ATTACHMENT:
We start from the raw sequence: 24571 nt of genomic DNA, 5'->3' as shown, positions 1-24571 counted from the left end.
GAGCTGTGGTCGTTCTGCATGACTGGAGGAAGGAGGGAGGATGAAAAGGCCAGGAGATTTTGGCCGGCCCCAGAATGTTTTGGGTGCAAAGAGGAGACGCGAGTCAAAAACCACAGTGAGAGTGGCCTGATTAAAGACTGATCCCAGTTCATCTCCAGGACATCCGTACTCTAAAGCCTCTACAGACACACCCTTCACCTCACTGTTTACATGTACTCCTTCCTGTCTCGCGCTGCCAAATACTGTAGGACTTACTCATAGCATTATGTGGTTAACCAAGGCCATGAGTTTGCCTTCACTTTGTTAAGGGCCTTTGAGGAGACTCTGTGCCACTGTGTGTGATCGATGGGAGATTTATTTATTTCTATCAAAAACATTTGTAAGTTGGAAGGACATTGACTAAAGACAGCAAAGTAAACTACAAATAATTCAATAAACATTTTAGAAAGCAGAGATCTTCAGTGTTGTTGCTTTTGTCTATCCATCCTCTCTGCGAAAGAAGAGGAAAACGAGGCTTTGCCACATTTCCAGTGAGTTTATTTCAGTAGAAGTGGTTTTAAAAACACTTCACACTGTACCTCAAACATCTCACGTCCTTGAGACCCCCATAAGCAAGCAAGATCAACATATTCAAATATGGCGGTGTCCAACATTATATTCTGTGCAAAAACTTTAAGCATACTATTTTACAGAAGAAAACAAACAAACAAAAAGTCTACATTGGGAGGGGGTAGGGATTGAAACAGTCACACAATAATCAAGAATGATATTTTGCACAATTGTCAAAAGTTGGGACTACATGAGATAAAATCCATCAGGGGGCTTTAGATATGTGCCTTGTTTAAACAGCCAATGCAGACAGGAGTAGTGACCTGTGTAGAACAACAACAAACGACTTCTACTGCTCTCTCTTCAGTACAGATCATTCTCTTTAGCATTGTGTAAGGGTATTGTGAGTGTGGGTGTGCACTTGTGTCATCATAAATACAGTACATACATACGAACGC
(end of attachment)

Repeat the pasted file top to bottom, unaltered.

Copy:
We start from the raw sequence: 24571 nt of genomic DNA, 5'->3' as shown, positions 1-24571 counted from the left end.
GAGCTGTGGTCGTTCTGCATGACTGGAGGAAGGAGGGAGGATGAAAAGGCCAGGAGATTTTGGCCGGCCCCAGAATGTTTTGGGTGCAAAGAGGAGACGCGAGTCAAAAACCACAGTGAGAGTGGCCTGATTAAAGACTGATCCCAGTTCATCTCCAGGACATCCGTACTCTAAAGCCTCTACAGACACACCCTTCACCTCACTGTTTACATGTACTCCTTCCTGTCTCGCGCTGCCAAATACTGTAGGACTTACTCATAGCATTATGTGGTTAACCAAGGCCATGAGTTTGCCTTCACTTTGTTAAGGGCCTTTGAGGAGACTCTGTGCCACTGTGTGTGATCGATGGGAGATTTATTTATTTCTATCAAAAACATTTGTAAGTTGGAAGGACATTGACTAAAGACAGCAAAGTAAACTACAAATAATTCAATAAACATTTTAGAAAGCAGAGATCTTCAGTGTTGTTGCTTTTGTCTATCCATCCTCTCTGCGAAAGAAGAGGAAAACGAGGCTTTGCCACATTTCCAGTGAGTTTATTTCAGTAGAAGTGGTTTTAAAAACACTTCACACTGTACCTCAAACATCTCACGTCCTTGAGACCCCCATAAGCAAGCAAGATCAACATATTCAAATATGGCGGTGTCCAACATTATATTCTGTGCAAAAACTTTAAGCATACTATTTTACAGAAGAAAACAAACAAACAAAAAGTCTACATTGGGAGGGGGTAGGGATTGAAACAGTCACACAATAATCAAGAATGATATTTTGCACAATTGTCAAAAGTTGGGACTACATGAGATAAAATCCATCAGGGGGCTTTAGATATGTGCCTTGTTTAAACAGCCAATGCAGACAGGAGTAGTGACCTGTGTAGAACAACAACAAACGACTTCTACTGCTCTCTCTTCAGTACAGATCATTCTCTTTAGCATTGTGTAAGGGTATTGTGAGTGTGGGTGTGCACTTGTGTCATCATAAATACAGTACATACATACGAACGC